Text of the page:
The National Disability Insurance Scheme (NDIS) has been in the news lately. It is a national scheme designed to support people with significant and permanent disabilities who are less than 65 years old. Trials of the scheme are occurring at sites around Australia. One of those trials is in the Barwon region around Geelong in Victoria. At the start of April there were 2117 people with support plans approved by National Disability Insurance Agency (NDIA) in Barwon.
Signing up to the NDIS
Thomas Banks is one of those people with an approved support plan. Thomas is an actor and writes for the theatre and websites such as DiVine. He is very much into exploring disabilities in his work. Thomas has cerebral palsy that affects his speech and movement. When the NDIS trial began in Barwon he did not think his disability was severe enough for him to be eligible. He attended a few conferences about the scheme but did not want to get his hopes up of being eligible. Only after speaking to some colleagues did he decide to try to sign on for the trial.
Thomas rang the NDIA and the receptionist suggested he use the online access checker to see if he was eligible. He logged onto the NDIS site and answered some simple questions. The checker found he may be eligible and suggested he contact the NDIA for an appointment. He rang them and quickly arranged a meeting where they told him he was eligible for the scheme.
A lengthy process
The planning process then started. Thomas began by making a list of supports he would need for the rest of his life. The creation of his individual plan then went through a number of stages. He found it frustrating that he had to contact NDIA staff and follow up the progress of his plan at every stage.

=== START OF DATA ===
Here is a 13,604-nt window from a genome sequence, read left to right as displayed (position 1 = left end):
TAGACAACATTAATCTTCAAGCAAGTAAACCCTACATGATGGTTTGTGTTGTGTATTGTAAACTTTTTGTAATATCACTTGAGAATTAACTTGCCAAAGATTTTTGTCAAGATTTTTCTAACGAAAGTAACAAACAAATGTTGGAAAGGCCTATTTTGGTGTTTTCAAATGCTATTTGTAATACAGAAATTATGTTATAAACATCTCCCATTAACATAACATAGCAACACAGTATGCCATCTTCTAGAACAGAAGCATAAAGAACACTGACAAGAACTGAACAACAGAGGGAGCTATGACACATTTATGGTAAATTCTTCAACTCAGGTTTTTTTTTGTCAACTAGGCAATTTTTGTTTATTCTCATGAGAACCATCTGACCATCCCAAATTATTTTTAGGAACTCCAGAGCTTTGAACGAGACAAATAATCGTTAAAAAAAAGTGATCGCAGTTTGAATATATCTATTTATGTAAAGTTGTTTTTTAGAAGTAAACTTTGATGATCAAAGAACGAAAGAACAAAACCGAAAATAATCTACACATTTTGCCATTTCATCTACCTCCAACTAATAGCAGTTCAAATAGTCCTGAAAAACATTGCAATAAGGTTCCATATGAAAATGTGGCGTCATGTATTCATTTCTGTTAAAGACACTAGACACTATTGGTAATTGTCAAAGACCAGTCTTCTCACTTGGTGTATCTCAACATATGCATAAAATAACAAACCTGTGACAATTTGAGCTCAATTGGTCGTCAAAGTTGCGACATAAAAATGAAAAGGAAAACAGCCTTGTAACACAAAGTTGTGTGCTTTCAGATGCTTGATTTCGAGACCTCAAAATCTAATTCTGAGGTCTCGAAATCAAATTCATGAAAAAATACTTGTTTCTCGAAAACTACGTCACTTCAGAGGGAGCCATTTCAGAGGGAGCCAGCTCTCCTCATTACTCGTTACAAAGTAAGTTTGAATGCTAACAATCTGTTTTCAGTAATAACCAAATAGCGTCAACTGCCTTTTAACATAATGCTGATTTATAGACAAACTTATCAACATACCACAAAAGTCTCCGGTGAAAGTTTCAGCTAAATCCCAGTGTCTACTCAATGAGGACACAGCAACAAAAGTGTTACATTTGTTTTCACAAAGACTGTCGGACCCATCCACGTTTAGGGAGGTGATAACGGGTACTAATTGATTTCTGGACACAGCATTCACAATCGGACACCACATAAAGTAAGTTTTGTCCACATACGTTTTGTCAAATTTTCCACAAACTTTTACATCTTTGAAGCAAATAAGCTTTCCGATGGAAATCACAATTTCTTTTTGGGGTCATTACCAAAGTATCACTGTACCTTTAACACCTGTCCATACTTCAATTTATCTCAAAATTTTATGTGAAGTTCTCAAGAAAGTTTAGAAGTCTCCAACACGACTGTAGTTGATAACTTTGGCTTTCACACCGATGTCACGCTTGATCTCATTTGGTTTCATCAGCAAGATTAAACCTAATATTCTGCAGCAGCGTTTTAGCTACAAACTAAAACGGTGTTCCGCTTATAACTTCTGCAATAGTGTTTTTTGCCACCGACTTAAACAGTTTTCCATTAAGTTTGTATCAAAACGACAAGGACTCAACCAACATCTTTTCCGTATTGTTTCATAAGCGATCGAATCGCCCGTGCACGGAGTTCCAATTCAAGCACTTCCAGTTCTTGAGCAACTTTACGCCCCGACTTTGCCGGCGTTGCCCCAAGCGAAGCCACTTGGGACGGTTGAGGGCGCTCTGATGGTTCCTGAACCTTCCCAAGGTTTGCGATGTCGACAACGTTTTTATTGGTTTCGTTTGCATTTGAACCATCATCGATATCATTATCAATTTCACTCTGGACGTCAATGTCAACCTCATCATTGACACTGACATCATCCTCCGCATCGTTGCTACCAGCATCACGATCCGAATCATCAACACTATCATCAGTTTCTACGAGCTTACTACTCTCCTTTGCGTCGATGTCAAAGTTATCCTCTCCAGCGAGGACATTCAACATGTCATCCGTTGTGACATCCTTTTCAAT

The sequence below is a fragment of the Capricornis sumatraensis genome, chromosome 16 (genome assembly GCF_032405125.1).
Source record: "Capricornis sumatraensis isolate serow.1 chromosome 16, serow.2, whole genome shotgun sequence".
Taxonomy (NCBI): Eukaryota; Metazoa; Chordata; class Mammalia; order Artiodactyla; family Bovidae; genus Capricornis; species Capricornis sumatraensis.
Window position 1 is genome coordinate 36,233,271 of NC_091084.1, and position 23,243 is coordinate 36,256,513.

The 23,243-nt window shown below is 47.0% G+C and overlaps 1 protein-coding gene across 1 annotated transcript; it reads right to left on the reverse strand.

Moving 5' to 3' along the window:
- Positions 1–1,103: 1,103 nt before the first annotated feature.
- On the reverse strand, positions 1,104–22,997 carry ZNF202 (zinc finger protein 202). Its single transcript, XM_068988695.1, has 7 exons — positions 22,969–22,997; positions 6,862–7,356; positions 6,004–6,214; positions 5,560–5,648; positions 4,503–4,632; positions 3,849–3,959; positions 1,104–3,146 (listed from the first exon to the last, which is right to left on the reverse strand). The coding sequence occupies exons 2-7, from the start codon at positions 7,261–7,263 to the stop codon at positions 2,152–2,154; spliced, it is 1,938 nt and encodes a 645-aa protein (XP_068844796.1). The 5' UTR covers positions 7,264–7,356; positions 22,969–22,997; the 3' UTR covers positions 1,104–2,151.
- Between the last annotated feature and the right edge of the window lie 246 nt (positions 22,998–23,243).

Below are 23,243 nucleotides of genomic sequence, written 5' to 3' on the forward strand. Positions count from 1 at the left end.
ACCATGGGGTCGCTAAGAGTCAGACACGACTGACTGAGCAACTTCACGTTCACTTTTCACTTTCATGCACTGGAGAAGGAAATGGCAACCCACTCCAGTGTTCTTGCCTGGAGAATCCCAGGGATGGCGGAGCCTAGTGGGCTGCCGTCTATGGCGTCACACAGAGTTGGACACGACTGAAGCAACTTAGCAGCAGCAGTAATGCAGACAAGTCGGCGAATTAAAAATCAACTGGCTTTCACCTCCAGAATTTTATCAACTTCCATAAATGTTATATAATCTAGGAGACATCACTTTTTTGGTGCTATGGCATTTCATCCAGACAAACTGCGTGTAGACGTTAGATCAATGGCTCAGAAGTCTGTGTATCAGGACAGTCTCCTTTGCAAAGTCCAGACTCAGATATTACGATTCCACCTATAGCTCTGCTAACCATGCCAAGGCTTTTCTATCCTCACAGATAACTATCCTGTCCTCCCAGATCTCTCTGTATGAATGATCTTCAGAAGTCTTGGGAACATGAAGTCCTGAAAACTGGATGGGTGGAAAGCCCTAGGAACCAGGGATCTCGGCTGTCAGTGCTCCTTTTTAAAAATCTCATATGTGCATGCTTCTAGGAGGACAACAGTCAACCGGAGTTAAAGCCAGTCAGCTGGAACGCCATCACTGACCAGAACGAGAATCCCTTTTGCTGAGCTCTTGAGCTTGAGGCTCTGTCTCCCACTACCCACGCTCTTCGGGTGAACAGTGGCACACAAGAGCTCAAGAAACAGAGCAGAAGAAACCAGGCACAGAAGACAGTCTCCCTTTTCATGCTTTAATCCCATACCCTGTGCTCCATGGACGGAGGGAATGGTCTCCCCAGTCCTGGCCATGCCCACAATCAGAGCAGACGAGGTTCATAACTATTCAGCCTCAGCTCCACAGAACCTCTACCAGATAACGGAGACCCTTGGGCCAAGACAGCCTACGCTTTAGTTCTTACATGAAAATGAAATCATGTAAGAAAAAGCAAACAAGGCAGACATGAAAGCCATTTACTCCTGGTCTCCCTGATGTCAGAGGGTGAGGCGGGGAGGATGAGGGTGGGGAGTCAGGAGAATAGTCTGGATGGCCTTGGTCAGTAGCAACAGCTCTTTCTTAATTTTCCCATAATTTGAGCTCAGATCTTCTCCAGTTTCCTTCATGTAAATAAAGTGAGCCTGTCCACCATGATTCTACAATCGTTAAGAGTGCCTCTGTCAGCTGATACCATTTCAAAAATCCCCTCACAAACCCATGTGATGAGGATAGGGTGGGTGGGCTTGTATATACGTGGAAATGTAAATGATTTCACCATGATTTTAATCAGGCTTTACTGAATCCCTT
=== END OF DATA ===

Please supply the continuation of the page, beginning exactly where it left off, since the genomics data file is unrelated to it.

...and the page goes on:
Thomas's eventual plan included supports such as taxi fares, payment of cleaning bills and gym membership. It also paid for his use of a personal access co-ordinator for up to 20 hours a week. She does things like attend meetings with him to take notes. Thomas says these supports are essential to help him live.
Signing onto the scheme meant he lost his Centrelink mobility allowance but it was replaced with double the amount in NDIS funding. Thomas says he got nearly everything on his list. But he forgot to include speech therapy so he went back and had his plan altered. His plan is reviewed and updated annually.
His plan took five months to create. He is pleased with the result.
Having support and financial assistance from the NDIS has provided me with the opportunity to expand my business and achieve goals beyond what otherwise might have been possible, says Thomas.
Full rollout of the NDIS
The media has been full of speculation about the future of the NDIS. The scheme was designed to begin with a slow rollout. At this stage most of the estimated 420,000 eligible Australians will need to wait from 2016 to 2020 to sign up to the scheme. Some have suggested a slowdown of the scheme's rollout. As one of the scheme's trial participants, Thomas Banks thinks its rollout should not be delayed.